Burma’s military leaders locked down monasteries, arrested dissidents and set up barricades across Rangoon yesterday in an attempt to suffocate the waves of street demonstrations calling for an end to their rule.They also tried to cut off ordinary people’s communication with the outside world, heightening fears that the crackdown that appears to have knocked the wind from the demonstrations could become more violent.
Yesterday [Friday], authorities shut Burma’s only internet server and blocked all text and picture messaging on mobiles, in an effort to stem the violent images leaving the country, including pictures of a Japanese photographer shot in front of the Sule Pagoda. Though foreign journalists are banned, the regime ordered soldiers to go door-to-door at some hotels looking for foreigners.
With mobiles and internet, protesters battle to keep world’s eyes on Burma
The last time Burmese soldiers fired on their own people there were few witnesses, and those who were there had no way of telling the story.Two decades and a technological revolution later, the protesters challenging the government are ready to risk their lives so the world can hear their story. Armed with mobile phone cameras, they have become the eyes of the “saffron revolution”.No foreign TV crews have been able to enter the country and networks such as the BBC and CNN have been forced to report from neighbouring Thailand. From the point of view of television, the situation is the same as it was in 1988, when the massacre of nearly 3,000 people went unreported by most TV news programmes.Today, the regime has calculated that it can again win the propaganda battle if it controls the traditional media. It is wrong. The military had forgotten about the internet and the mobile phone, two weapons with which the protesters have managed to grab the world’s attention.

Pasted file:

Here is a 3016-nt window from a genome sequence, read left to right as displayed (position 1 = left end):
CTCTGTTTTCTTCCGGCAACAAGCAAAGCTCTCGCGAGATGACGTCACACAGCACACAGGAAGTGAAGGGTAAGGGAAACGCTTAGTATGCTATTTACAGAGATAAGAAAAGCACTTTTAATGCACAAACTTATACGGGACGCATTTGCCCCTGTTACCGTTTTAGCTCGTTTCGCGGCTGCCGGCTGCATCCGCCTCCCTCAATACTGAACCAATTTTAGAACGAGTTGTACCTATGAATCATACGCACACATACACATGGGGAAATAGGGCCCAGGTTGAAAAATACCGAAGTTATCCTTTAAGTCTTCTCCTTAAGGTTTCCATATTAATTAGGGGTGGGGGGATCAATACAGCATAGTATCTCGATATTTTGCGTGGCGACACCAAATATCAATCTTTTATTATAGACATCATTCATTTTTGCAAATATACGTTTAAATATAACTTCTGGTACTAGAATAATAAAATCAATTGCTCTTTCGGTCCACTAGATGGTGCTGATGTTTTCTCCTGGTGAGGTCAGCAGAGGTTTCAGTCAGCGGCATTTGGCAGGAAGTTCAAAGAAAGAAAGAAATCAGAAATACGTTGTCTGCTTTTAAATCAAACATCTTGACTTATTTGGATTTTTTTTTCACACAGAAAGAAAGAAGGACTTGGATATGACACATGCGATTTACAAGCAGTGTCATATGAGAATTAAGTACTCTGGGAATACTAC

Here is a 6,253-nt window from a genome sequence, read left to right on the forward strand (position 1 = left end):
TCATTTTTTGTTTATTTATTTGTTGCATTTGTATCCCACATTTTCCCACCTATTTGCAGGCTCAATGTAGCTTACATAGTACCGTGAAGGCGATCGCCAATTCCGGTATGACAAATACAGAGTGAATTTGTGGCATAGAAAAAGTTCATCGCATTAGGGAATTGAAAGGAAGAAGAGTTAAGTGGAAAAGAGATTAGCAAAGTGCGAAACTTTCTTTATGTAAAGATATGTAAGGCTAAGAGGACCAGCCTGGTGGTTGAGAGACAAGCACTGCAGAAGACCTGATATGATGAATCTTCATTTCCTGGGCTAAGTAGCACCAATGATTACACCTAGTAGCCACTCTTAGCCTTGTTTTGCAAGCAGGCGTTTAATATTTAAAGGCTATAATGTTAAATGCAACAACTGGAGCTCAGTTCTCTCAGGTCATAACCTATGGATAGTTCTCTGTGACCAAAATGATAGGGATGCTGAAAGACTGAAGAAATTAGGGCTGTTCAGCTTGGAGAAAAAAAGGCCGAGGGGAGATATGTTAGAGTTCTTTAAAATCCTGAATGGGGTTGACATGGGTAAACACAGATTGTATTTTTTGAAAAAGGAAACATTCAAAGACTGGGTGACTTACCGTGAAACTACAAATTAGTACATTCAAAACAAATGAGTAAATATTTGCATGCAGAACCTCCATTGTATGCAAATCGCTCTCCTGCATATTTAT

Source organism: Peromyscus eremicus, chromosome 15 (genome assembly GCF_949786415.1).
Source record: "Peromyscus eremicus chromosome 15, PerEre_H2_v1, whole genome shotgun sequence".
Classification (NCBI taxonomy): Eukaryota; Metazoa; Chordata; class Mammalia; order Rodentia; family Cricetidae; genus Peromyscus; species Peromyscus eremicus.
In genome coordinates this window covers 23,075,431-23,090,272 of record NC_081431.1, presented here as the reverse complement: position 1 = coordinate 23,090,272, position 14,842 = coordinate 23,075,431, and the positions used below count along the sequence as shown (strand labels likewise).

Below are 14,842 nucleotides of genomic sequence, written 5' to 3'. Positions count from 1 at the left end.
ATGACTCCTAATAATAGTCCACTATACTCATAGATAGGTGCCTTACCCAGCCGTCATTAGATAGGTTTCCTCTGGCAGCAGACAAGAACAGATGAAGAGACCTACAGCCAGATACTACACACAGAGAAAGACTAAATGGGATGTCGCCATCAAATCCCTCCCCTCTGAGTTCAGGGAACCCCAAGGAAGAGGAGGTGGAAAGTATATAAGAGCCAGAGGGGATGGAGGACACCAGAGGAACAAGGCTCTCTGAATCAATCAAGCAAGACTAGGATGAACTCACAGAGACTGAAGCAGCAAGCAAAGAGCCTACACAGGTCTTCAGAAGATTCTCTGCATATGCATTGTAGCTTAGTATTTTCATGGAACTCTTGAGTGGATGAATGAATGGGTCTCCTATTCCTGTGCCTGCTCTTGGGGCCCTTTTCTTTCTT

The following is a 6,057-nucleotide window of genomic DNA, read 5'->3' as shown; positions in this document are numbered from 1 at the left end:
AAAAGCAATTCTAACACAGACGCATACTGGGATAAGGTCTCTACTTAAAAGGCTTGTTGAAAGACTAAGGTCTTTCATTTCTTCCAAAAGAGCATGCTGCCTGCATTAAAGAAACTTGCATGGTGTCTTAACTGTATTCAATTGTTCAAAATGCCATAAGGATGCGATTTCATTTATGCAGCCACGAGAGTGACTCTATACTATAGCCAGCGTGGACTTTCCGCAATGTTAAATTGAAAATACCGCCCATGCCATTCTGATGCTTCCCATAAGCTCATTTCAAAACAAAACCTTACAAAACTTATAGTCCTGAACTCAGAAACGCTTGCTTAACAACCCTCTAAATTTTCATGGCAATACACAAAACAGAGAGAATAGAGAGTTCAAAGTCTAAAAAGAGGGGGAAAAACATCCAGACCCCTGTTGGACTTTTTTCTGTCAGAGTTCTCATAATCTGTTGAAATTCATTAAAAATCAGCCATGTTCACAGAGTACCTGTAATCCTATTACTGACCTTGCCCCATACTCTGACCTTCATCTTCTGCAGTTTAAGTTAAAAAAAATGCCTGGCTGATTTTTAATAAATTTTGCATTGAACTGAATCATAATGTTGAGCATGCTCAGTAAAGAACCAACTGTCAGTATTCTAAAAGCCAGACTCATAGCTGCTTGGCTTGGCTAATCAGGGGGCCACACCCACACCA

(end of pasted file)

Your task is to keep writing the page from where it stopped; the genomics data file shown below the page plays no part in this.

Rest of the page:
Burmese Government Clamps Down on Internet
The White House is not buying that technical difficulties caused the internet shutdown in Myanmar today. “They don’t want the world to see what is going on there,” said Scott Stanzel, a spokesman.In other signs of a government campaign to extinguish media coverage, a witness told The Irrawaddy that soldiers were “singling out people with cameras” today. Also, a report from Irrawaddy says “trucks loaded with troops raided the offices of Burma’s main Internet service provider.”
Junta Restricts Protesters, Communications in Burma
Soldiers blockaded Buddhist shrines in Burma on Friday and authorities restricted phone and Internet access, as the military leadership appeared at least temporarily to repress the democracy movement that has shaken the country.Exiled activists and news agencies with correspondents in Burma reported that hundreds of people had gathered near the Sule Pagoda, in the city of Rangoon, only to be dispersed by soldiers marshaled behind coils of concertina wire and rows of trucks. Otherwise, they said, the downtown area seemed to be sparsely populated as residents reeled from the violence of Thursday, when tens of thousands of angry protesters taunted security forces.
With the flow of information sharply curtailed and most foreign correspondents barred from the country, activist groups said satellite imagery could also play a role in determining what was happening. The American Association for the Advancement of Science, which released a report Friday on long-standing military campaigns against ethnic rebels in outlying areas, said satellites also are being deployed to collect images of troop movements in such centers of the current uprising as Rangoon and Mandalay.
The Internet has been a welcome gateway for political dissidents around the world, often letting activists stay a step ahead of the repressive regimes that would silence them. But in a country as repressive as Myanmar (formerly known as Burma), the government holds a trump card: shutting down the Internet altogether.